Before continuing with the description of FIG. 3 attention is directed to FIG. 4 which shows, in simplified form, details of adaptive four notch filter 305. Accordingly, shown are single notch filters 401 through 404 connected in cascade and each having a single notch at frequencies F1, 2F1, 3F1 and 4F1, respectively. The average powers P1, P2, P3 and P4 into filters 401, 402, 403 and 404 are obtained by compute average power units 405, 406, 407 and 408, respectively. The average power out (POUT) of filter 305 is obtained via compute average power unit 409 from the output of single notch filter 404. The average power values P1, P2, P3 and P4 from filter 305 are supplied to arbitrator 310 (FIG. 3). The average powers are obtained over a predetermined interval which corresponds, in this example, to approximately 32 msec of speech, i.e., over thirty two (32) 1 Khz samples. It should be noted that from the details of filter 305 shown in FIG. 4, it will be apparent how to implement adaptive notch filters 302 through 304.

For each of adaptive notch filters 302 through 305, the notch frequency F1 is constrained to a different range of values depending on the number of notches included in the particular filter. However, the notch frequency F1 cannot be so low in frequency that it has harmonic below 450 Hz without a corresponding notch. Additionally, the notch frequency F1 cannot be so high that the highest frequency notch included in the filter is above 500 Hz.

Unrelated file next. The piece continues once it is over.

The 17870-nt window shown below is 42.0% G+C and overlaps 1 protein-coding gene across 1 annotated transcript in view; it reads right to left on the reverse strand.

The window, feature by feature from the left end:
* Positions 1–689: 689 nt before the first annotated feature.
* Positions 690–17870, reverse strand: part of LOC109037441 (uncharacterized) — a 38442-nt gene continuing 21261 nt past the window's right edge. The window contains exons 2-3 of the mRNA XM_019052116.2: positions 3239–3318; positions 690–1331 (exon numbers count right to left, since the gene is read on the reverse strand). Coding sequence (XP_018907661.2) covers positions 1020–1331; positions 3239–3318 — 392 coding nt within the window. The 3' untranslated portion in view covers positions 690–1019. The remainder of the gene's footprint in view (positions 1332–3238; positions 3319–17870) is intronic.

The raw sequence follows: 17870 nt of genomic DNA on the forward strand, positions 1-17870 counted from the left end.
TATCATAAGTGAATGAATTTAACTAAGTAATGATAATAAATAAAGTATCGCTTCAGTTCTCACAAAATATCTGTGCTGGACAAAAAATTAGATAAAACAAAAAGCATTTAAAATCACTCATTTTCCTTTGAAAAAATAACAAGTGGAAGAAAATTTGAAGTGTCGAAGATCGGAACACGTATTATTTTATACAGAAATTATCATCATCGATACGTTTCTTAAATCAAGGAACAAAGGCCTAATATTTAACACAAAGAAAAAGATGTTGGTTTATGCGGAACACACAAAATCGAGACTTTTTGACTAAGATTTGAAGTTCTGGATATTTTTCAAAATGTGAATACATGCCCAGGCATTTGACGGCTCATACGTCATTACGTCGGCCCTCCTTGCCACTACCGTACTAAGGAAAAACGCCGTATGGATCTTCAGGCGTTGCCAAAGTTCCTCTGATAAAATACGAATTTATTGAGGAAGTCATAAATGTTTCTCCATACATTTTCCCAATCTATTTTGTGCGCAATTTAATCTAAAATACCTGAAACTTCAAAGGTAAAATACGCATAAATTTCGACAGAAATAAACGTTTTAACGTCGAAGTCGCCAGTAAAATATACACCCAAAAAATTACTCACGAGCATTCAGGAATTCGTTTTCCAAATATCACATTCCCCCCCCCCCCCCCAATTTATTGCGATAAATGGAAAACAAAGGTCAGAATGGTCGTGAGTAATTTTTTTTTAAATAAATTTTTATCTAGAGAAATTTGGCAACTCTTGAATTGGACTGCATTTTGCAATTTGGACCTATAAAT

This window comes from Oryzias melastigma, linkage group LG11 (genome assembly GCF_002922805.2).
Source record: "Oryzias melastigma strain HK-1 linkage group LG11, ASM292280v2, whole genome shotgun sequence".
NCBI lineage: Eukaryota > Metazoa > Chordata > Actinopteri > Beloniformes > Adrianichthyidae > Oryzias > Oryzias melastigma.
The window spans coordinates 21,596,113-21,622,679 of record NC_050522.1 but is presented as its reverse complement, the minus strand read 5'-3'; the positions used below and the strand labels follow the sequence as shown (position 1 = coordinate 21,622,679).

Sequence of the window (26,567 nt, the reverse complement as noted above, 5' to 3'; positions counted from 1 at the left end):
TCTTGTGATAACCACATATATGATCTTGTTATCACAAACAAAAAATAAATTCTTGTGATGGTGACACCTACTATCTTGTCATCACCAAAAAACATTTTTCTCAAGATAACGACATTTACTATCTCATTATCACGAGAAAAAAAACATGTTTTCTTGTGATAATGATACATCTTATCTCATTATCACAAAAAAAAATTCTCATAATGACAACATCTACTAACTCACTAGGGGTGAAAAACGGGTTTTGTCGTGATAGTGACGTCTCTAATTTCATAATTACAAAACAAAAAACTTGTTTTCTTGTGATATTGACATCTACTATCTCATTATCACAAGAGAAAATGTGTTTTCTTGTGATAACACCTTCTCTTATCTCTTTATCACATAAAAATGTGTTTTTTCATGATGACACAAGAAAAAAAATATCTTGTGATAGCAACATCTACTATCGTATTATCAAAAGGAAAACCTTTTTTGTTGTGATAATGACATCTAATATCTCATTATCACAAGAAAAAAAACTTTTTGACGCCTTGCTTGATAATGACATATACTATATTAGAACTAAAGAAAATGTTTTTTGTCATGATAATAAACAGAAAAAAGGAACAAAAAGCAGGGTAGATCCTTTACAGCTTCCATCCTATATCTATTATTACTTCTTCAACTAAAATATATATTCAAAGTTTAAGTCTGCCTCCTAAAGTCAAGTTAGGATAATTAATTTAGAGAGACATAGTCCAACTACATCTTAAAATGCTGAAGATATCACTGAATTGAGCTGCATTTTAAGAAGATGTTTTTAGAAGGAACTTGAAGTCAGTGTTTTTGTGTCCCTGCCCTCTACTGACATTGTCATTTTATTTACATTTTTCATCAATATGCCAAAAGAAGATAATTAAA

Continuing with the description of FIG. 3, the average power values P1, P2, P3 and sometimes P4 from adaptive notch filters 303, 304 and 305 are also supplied to arbitrator 310. Average power into (PIN) and average power out of (POUT) each of adaptive notch filters 302 through 305 are supplied to each of associated voiced spurt detectors 306 through 309, respectively.

Each of voiced spurt detectors 306 through 309 is employed to detect the presence of a voiced speech spurt in the input PCM speech signal. Any number of known voiced speech spurt detection arrangements could possibly be used for this purpose. Operation of each of voiced spurt detectors 306 through 310 is shown in the state diagram of FIG. 5. Initially, the particular voiced speech spurt detector is in STATE 0, where it resets its counters (not shown) and initializes to STATE 1. In STATE 1, a ratio (R) is generated which is the corresponding notch filter average output power (POUT) divided by the corresponding notch filter average input power (PIN), namely, R=POUT /PIN. Whenever a voiced speech spurt is present, most of the voiced speech signal power will be located at the harmonic frequencies being notched out. This causes ratio R to be small in value when a voiced speech spurt is present. STATE 2 (FIG. 5) is entered when a predetermined number of consecutive values of ratio R are below a predetermined threshold value. In this example, when four consecutive values of ratio R are below the threshold value, STATE 2 is entered.